You might have seen on the sidebar that my Christmas read has been Dirty Old London: The Victorians fight against filth by Lee Jackson. The book is a real eye-opener about just how awful were the conditions in the Capital 150 years ago. Almost every means of spreading contagion seems to have been employed.
One of my personal favourites, admittedly briefly mentioned, is the Enon Chapel.
The chapel opened in April 1822 on Clements Lane which was roughly the site of the current London School of Economics. The incumbent of the chapel was certainly economical with his burial fees (fifteen shillings an internment), and the truth. It was built over an open sewer, hardly surprising as London had a labyrinth of rivers and gullies at that time, and the miasma or smell as we would call it today must have permeated throughout the chapel.
Children attending Sunday school during the summer observed a long narrow black fly appeared in the chapel in vast numbers, which they nicknamed ’body bugs’.
At this dubious place of worship attendees would hold handkerchiefs over their mouths during services and complained of a particular taste in their mouths. A wife of one of the congregation recorded that the odour was so bad she had to wash the handkerchief when her husband returned from Sunday service.
At that time grave robbing was commonplace so having a loved one interned in a church’s vault was regarded as the better alternative to graveyard burial, where families would keep vigil over a recently buried corpse until putrefaction has begun making the body valueless to the medical profession.
At the Enon Chapel Mr Howse offered, for a reasonable fee, internment in the chapel’s vaults. In fact 12,000 coffins were squeezed into a space 59 feet by 12 feet. The vanishing trick was accomplished by dropping the human remains into the sewer and breaking up the coffins, using the wood for cooking and heating.
The chapel had been, rather than a dubious place of worship by dissenting Baptist brethren, largely used as a burial speculation at a time when due to London’s rapid expansion, burial sites were at a premium.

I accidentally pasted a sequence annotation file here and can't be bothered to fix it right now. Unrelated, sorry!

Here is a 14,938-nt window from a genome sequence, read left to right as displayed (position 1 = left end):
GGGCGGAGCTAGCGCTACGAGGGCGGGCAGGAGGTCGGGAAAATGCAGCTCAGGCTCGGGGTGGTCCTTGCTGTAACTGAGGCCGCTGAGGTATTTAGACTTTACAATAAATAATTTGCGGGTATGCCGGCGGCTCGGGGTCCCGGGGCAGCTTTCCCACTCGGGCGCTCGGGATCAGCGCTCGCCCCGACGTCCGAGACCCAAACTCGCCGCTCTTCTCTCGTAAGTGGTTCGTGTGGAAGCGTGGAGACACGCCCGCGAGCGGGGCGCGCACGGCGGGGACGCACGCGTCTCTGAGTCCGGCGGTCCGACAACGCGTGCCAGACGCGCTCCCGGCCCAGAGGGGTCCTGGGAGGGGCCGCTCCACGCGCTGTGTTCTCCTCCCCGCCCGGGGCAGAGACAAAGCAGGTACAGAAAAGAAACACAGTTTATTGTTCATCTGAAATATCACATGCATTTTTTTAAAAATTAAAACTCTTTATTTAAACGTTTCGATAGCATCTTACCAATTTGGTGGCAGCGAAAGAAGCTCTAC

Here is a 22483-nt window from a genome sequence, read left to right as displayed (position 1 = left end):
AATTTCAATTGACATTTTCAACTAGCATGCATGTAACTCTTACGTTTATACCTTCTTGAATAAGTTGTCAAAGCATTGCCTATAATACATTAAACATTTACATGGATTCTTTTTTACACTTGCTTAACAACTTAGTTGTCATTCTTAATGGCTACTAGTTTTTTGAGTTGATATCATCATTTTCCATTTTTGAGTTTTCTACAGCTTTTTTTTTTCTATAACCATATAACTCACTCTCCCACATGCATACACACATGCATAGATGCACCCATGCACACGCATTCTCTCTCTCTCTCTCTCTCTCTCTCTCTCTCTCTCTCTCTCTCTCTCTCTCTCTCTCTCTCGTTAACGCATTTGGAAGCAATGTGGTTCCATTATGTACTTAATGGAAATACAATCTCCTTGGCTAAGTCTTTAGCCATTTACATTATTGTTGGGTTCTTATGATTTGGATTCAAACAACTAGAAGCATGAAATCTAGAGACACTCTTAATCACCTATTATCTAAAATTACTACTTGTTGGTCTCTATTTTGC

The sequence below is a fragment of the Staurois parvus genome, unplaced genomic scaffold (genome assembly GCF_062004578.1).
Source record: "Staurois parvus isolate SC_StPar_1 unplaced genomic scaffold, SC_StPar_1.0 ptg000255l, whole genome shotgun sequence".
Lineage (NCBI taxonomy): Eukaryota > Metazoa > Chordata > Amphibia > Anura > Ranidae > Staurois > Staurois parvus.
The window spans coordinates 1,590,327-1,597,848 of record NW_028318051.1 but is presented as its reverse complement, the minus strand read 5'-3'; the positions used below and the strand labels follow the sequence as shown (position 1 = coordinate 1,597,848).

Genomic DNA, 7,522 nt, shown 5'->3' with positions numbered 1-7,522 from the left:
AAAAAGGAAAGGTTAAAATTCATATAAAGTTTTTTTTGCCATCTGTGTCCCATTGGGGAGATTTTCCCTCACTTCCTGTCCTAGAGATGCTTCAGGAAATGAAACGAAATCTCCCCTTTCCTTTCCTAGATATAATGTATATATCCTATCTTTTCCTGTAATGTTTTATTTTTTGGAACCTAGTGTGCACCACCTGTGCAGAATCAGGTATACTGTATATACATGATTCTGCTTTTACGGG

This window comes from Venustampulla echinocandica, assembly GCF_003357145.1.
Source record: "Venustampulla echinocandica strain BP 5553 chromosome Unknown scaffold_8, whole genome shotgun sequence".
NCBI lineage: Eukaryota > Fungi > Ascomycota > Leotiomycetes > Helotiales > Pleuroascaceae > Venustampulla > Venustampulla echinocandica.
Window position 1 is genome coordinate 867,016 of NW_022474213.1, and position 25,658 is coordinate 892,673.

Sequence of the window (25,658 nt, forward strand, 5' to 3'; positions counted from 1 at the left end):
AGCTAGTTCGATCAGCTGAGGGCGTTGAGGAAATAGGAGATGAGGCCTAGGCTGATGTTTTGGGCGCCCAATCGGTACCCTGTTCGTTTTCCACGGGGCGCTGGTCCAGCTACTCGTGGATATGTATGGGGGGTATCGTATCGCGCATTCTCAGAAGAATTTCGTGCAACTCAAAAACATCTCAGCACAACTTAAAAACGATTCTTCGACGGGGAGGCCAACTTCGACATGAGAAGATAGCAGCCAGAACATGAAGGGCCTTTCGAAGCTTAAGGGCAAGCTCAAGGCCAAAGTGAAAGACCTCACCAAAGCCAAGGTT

The sewer was vaulted over about 1834 and until it closed in 1844 Howse probably used quicklime as a means to be rid of the bodies, although later large quantities of bones were subsequently found under the kitchen floor.
After the chapel’s closure its use took a bizarre twist when it was let out for various purposes.
One was as a dance hall for teetotallers, the events were cheerfully known ’Dancing on the dead’. An old show bill from the time indicates that dancing on the dead was one of the attractions of the place: ‘quadrilles, waltzes, country-dances, gallopades, reels, &c. are danced over the masses of mortality in the cellar beneath. Enon Chapel – Dancing on the Dead – Admission Threepence. No lady or gentleman admitted unless wearing shoes and stockings’.
In a further twist near the chapel’s last days it was leased by George Walker, nicknamed ‘Graveyard Walker’, who had campaigned to end internment within the walls of a building. To promote his crusade to abolish this practice Walker threw open the doors of the chapel. The desiccated corpse of Howse, who had offered so many dubious cheap burials, was displayed for public inspection. The chapel lasted up until the 1890s.
As a footnote: When excavations on the site in 1967 prior to the building of The London School of Economics under its campus large quantities of bones were uncovered.